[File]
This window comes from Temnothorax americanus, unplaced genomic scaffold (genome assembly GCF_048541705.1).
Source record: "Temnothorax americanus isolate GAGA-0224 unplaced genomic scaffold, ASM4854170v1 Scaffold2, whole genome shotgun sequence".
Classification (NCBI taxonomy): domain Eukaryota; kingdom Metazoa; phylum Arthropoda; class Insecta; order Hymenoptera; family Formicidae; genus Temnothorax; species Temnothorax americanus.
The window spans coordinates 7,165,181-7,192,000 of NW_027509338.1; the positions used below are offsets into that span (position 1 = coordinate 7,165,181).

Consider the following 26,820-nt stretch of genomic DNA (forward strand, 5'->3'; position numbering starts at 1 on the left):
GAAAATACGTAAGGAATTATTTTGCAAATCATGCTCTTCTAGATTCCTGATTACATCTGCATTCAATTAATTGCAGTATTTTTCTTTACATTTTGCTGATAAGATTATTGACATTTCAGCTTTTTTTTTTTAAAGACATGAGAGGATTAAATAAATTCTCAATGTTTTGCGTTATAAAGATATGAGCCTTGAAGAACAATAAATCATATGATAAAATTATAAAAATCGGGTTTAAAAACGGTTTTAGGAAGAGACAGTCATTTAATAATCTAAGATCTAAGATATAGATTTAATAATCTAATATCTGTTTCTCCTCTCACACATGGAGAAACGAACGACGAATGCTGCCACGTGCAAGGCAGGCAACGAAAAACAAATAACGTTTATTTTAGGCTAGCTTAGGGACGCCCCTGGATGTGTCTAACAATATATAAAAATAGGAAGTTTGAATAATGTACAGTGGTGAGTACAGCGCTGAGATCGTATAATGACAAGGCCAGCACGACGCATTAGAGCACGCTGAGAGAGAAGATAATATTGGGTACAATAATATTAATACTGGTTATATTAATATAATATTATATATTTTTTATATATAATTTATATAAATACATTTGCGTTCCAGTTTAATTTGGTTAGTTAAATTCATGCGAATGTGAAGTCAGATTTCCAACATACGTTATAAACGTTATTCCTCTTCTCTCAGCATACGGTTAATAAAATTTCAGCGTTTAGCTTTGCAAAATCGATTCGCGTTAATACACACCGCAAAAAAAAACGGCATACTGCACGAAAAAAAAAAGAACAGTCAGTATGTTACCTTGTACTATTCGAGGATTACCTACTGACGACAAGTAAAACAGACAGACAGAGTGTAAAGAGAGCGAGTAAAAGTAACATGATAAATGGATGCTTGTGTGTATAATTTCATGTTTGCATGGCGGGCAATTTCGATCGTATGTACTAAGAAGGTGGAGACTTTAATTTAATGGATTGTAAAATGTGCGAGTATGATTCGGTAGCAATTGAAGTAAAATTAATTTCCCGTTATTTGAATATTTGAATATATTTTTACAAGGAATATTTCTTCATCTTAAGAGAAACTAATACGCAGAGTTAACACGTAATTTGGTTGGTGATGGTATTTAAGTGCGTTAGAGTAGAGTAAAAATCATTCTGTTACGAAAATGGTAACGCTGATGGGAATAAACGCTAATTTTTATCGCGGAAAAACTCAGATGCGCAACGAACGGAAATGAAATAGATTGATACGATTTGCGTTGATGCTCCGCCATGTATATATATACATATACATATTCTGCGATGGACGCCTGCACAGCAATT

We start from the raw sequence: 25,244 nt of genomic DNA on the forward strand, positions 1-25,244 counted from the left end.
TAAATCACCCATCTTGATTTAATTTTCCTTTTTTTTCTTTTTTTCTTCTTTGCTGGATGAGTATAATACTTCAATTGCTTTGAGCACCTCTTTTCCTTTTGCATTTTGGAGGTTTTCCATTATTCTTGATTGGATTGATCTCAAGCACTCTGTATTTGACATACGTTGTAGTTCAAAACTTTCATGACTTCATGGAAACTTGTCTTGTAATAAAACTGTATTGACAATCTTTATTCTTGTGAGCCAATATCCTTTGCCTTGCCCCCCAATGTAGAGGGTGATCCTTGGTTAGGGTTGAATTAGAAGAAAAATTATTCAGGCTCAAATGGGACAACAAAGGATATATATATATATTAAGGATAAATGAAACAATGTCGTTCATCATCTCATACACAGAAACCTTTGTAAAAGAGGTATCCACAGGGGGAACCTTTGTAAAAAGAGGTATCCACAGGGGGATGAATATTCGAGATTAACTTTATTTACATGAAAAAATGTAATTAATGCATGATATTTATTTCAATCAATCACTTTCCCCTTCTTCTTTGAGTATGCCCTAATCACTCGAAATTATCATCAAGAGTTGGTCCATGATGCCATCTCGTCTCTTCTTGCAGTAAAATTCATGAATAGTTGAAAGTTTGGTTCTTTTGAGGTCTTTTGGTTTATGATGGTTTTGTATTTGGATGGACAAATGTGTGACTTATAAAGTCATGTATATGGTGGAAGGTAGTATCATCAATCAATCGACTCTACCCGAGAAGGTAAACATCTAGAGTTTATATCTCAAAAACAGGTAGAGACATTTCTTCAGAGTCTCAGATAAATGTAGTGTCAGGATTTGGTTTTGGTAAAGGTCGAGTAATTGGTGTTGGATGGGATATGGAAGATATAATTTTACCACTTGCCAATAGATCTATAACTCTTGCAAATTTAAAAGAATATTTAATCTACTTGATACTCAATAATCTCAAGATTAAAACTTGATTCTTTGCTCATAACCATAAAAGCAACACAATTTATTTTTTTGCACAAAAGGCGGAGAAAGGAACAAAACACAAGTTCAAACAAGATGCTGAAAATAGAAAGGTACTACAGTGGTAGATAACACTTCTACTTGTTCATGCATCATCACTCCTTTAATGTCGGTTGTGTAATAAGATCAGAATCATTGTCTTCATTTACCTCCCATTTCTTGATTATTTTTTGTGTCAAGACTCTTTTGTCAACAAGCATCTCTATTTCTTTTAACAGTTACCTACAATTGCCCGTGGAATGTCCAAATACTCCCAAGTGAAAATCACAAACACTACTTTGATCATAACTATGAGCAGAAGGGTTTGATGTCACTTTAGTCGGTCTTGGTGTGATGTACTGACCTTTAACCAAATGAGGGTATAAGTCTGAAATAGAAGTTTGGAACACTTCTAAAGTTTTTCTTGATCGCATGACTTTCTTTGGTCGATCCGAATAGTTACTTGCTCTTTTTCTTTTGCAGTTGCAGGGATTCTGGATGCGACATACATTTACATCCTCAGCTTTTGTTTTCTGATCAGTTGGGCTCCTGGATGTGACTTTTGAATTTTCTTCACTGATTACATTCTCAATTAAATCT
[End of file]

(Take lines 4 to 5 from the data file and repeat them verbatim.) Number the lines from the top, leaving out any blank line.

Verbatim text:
The window spans coordinates 7,165,181-7,192,000 of NW_027509338.1; the positions used below are offsets into that span (position 1 = coordinate 7,165,181).

Consider the following 26,820-nt stretch of genomic DNA (forward strand, 5'->3'; position numbering starts at 1 on the left):